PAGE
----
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RCS statement on need for national guidelines on the introduction of new procedures and technologies

09 Nov 2018

The Royal College of Surgeons (RCS) has responded to reports that the Newcastle Coroner intends to write to the RCS to ask whether there should be national guidelines on the introduction of new procedures or technologies, following the death of a 69-year-old man who suffered multiple organ failure after  robot-assisted heart valve surgery.

A spokesperson for the Royal College of Surgeons said: 

“We have noted reports that Newcastle Coroner, Karen Dilks, intends to write to the Royal College of Surgeons about this tragic case.
“Like the coroner, the RCS recognises the need for much clearer national guidelines on the introduction of new procedures and technologies. We are ready to work with the Department of Health and Social Care, and the General Medical Council, on developing such guidelines.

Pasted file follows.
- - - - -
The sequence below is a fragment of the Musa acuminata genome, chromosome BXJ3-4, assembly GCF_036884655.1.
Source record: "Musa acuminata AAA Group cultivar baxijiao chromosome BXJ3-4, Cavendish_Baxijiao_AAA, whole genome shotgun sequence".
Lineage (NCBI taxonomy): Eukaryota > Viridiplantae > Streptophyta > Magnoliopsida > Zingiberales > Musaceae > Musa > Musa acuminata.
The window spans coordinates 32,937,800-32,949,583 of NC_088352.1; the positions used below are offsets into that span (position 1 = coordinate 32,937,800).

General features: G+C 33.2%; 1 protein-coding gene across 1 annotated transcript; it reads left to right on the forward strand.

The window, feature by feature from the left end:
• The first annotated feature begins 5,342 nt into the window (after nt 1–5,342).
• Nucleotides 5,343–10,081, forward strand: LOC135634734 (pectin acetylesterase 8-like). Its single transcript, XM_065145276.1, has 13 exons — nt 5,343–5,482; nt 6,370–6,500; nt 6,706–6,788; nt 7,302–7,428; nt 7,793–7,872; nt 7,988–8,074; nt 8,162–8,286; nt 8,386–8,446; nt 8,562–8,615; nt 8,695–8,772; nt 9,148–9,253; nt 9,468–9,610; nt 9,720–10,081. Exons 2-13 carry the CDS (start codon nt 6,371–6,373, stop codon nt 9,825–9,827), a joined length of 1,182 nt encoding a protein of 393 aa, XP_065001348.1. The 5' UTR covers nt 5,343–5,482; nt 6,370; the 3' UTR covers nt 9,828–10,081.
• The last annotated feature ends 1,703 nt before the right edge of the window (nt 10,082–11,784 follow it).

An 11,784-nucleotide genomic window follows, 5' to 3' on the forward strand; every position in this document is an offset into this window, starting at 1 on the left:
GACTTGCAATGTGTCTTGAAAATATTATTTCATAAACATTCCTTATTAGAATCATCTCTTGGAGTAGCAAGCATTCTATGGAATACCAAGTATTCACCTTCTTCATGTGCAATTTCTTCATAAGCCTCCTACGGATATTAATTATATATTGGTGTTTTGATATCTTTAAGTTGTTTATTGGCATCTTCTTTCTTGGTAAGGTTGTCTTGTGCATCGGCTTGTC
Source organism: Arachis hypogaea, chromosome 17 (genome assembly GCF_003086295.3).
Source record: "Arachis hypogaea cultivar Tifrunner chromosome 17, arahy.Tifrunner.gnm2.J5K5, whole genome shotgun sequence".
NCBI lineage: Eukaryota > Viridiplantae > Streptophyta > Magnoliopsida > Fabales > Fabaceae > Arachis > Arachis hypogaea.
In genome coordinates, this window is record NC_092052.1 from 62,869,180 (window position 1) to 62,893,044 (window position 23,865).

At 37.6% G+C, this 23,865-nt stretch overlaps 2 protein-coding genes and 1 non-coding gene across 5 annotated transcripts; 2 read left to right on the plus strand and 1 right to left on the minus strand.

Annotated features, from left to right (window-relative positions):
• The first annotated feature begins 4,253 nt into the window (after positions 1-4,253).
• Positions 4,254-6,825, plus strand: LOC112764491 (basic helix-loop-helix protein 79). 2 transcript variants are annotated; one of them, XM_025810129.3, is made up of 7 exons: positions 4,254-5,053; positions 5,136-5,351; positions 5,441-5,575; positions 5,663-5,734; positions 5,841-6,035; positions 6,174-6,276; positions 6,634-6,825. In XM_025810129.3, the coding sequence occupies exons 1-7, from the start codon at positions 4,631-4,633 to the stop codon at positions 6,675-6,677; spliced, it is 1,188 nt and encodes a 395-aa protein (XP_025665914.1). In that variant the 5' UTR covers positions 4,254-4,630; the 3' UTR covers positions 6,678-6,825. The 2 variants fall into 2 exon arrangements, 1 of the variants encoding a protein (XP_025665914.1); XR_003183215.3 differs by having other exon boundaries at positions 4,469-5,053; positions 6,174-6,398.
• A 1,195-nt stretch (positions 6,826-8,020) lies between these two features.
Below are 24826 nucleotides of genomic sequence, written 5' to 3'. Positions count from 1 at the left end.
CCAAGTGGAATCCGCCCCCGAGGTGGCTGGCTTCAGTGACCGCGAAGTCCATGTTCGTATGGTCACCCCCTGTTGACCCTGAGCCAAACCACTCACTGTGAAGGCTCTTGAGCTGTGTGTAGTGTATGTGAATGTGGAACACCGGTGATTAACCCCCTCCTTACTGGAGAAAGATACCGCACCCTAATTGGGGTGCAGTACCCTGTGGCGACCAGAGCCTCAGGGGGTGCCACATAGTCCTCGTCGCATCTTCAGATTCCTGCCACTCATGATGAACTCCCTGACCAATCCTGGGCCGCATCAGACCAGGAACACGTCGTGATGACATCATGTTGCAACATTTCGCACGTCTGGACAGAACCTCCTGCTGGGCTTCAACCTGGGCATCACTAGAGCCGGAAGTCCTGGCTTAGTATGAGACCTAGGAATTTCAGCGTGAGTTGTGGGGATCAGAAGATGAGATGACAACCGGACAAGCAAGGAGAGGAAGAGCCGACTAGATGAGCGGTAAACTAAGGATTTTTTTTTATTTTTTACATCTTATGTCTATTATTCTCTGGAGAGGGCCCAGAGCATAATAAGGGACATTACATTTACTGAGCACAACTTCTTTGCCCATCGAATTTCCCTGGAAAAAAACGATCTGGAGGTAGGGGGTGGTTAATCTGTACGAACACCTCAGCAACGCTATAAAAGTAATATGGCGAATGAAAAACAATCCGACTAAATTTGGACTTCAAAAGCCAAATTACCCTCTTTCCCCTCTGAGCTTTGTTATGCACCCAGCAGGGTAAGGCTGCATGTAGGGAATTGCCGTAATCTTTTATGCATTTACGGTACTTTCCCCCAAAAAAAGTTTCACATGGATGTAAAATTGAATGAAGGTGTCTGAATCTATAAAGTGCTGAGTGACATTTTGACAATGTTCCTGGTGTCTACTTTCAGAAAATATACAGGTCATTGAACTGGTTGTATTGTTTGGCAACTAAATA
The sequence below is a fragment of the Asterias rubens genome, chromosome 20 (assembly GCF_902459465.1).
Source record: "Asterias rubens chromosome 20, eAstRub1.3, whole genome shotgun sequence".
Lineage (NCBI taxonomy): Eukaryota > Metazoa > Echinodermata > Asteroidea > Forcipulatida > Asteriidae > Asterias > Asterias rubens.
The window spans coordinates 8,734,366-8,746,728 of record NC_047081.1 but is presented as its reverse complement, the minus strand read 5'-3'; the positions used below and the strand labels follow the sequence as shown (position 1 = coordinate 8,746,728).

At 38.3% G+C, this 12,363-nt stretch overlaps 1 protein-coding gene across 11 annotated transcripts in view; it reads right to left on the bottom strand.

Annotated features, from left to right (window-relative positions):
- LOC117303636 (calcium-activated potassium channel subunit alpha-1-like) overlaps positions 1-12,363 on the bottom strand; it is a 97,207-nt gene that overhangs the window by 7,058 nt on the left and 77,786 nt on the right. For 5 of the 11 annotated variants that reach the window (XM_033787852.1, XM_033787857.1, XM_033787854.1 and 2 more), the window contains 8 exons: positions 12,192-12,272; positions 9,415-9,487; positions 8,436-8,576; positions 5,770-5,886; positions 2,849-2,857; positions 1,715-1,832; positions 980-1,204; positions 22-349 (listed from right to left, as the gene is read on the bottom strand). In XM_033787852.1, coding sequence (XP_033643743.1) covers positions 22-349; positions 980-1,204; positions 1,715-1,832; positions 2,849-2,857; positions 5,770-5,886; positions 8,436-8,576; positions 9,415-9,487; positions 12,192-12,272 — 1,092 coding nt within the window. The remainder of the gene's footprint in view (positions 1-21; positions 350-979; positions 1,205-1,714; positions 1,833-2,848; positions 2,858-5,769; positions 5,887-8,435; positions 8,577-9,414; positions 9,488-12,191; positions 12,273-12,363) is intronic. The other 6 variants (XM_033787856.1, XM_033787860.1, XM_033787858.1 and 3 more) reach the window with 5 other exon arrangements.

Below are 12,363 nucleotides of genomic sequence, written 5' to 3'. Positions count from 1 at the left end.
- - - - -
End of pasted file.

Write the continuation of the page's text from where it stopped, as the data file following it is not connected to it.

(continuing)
“It is wholly unacceptable for any surgeon to perform an operation they have not fully trained for.
“The use of robots is still relatively new in cardiothoracic surgery. There are specific pathways for training agreed between surgical robot manufacturers and NHS trusts for all operations in this specialty.
“Surgeons are also subject to the governance structures that are in place where they work. A majority of NHS trusts have guidelines for introducing and performing innovative surgical techniques, as well as using new technologies which trained surgeons are expected to follow as they expand their area of practice.
“Training to use a new technology, such as surgical robots, is a graduated process. To begin with, surgeons are expected to observe experienced colleagues carrying out procedures. Training on robotics in particular makes use of simulation, as well as animal or cadaver based training. Once they have completed an appropriate period of observation and simulation, they will move to proctorship where an expert guide will direct them during surgical procedures. The may also undertake a fellowship to further develop their skills. 
“They will be allowed to operate independently once they have demonstrated proficiency and safety in the procedural skills for the specific operation.”

Notes to editors

The Royal College of Surgeons of England is a professional membership organisation and registered charity, which exists to advance surgical standards and improve patient care.

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